Illustration by Patrick Yeung.

Jack Green*, a fifth-year economics major at UCSC, speaks two distinct dialects — professorial jargon and slang — and seamlessly switches between them during our conversation. He wears big, flashy sunglasses and old, tattered flannel shirts: part big city, part old country. He is smart, savvy and always smiling. Easy to talk to, hard to dislike.

A self-proclaimed “farm boy,” Green said that while growing up on his parents’ organic produce farm in Humboldt, Calif., he learned to work with his hands and manage crews of workers in the fields. He uses these skills to run his indoor and outdoor marijuana-growing operations around the northern and eastern parts of the state.

However, he spends most of his time on the phone, playing middleman between growers and dealers and getting paid on commission.

“I live in a gray area, because it can occasionally be pseudo-legal what I’m doing, but I definitely push it,” Green, a medical marijuana card holder, said.

He explained that since the implementation of Proposition 215, the 1996 proposition that legalized medical marijuana in California, it has become increasingly common to grow weed throughout the state.

The flooding of the market means less money for him and other Humboldt cannabis growers.

Green said that Proposition 19 will threaten the market, driving marijuana prices down and forever morphing his small, offbeat county, tucked into the California’s forested North Coast.

The initiative, to be voted upon next Tuesday, would legalize the growing and smoking of marijuana for California adults and allow each county throughout the state to decide how to regulate its sale and taxation.

For the last 30 years, the Emerald Triangle — the Northern California counties of Mendocino, Humboldt and Trinity — supplied a majority of the outdoor marijuana to California. But now more and more Californians grow weed, and Prop 19 will only fuel the growing trend. In the 1980s, Humboldt pot would go for $4,000 a pound, but similar weed today sells for only $1,600, Green said.

The saturating market already threatens the economic survival of the Emerald Triangle, Green said. Were Prop 19 to pass, the anticipated addition of many new growers would further weaken the counties’ main cash crop.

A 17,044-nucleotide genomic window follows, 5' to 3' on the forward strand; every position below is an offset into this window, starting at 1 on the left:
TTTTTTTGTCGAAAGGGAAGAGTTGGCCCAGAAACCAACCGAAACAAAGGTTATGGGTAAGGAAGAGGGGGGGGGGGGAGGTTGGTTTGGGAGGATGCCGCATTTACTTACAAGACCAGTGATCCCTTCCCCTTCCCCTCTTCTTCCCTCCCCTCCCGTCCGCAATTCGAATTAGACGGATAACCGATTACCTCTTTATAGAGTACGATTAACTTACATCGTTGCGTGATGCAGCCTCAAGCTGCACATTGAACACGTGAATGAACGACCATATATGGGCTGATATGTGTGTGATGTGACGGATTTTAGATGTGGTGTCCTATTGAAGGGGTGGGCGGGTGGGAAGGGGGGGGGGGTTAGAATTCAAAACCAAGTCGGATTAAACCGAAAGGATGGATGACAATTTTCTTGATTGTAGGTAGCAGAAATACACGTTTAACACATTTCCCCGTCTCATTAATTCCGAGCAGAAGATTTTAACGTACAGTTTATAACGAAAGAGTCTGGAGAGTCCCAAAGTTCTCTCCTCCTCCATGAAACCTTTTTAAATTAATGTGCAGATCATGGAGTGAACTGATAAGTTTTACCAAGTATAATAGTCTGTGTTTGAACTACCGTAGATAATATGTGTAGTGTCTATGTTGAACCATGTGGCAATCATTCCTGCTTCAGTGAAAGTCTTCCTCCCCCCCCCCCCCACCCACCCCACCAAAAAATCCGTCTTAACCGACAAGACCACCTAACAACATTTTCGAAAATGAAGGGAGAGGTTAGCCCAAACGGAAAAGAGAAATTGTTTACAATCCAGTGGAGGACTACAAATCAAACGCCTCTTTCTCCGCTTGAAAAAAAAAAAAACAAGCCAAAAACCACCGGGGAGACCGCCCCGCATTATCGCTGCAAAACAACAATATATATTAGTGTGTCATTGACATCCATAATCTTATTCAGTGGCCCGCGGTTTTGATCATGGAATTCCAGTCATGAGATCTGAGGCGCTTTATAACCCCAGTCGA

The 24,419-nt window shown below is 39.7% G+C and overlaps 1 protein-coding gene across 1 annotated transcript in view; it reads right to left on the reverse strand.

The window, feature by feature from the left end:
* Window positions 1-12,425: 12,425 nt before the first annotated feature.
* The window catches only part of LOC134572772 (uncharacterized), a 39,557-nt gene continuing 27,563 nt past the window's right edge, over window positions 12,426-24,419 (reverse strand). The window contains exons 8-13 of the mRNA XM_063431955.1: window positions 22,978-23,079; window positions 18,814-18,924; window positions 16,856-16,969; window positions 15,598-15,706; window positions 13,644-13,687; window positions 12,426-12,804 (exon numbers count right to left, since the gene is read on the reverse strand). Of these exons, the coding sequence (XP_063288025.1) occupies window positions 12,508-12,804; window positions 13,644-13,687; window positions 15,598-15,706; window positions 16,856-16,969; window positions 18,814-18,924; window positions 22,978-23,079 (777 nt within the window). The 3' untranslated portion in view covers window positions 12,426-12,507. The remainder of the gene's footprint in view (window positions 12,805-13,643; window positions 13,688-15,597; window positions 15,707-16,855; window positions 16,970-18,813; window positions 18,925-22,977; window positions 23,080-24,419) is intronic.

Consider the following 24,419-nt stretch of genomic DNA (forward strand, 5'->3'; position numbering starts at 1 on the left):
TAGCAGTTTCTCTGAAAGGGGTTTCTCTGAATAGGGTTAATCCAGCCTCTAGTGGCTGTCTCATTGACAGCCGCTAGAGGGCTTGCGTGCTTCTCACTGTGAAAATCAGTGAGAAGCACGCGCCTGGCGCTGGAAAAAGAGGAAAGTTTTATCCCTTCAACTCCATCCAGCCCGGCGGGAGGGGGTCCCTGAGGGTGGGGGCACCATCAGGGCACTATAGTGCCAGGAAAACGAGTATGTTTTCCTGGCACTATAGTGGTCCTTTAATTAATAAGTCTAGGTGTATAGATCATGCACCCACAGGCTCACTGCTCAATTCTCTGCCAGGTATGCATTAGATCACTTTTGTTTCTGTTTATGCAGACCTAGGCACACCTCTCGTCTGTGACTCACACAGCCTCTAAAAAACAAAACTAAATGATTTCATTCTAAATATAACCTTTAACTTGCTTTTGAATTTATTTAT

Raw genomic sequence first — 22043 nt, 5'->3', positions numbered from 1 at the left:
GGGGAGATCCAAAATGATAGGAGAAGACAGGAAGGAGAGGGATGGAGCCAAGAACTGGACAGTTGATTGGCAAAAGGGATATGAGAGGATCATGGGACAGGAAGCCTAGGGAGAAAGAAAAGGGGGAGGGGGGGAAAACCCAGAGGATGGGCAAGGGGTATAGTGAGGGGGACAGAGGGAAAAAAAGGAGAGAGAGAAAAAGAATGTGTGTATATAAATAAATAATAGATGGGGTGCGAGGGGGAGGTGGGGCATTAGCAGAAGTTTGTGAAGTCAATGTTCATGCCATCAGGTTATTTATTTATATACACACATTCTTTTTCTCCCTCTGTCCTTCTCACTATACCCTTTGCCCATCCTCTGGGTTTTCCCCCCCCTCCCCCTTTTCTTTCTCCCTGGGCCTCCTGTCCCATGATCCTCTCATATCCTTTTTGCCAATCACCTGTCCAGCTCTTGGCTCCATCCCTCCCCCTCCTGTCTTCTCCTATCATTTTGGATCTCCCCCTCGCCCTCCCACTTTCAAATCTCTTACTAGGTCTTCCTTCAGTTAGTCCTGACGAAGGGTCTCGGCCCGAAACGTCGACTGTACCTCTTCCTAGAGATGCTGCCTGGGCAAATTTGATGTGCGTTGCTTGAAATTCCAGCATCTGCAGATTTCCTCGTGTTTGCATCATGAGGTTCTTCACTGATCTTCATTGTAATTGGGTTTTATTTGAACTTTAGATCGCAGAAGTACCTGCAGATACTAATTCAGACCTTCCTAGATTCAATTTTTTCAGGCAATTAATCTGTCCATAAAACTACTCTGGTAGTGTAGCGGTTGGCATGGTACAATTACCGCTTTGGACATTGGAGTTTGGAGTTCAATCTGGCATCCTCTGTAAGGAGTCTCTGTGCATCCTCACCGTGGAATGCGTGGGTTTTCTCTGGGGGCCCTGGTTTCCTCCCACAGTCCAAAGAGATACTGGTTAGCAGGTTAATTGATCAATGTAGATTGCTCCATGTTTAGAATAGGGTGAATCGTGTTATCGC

Marijuana accounts for an estimated two-thirds of Mendocino County’s gross domestic product, according to a study commissioned by the county this year. Green estimates that cannabis’s economic impact is similar in the other two counties.

“On paper, Humboldt County looks God-awful — it is impoverished as shit,” he said. “The average earnings are so bad, but people are living a very comfortable life. There are a lot of $3 cups of coffee being sold to a bunch of poor people — supposedly poor people.”

Illustration by Patrick Yeung.

The marijuana business powers the county, Green said. Even those not growing or selling are affected by the trade.

“All the car sales, all the doctor’s appointments, all that shit is in cash,” Green said. “Everyone has a hand in it. Everyone profits. At this point, if you are living in Humboldt and talking shit about the weed game, you are obviously retired, because otherwise you should be worried.”

If the business of growing continues to shrink, Humboldt’s “poor” may begin to actually struggle. In addition to Prop 19 making the growth of marijuana for personal use throughout the state legal, the city of Oakland has said it will allow warehouse use for the growth of hydroponic marijuana if the initiative passes. With such widespread legal production, the demand for Humboldt’s main cash crop will diminish.

“It’s going to fucking destroy [Humboldt]. Destroy it,” Green said, the grin leaving his face. “There’s nothing up there. There is a college, there is no other industry.”

On the other hand, Evan Nison, campus organizer for the “Yes on Prop 19” campaign, said the Emerald Triangle will thrive under legalization. He said the growers are sounding the alarm, but “they are not the economists.”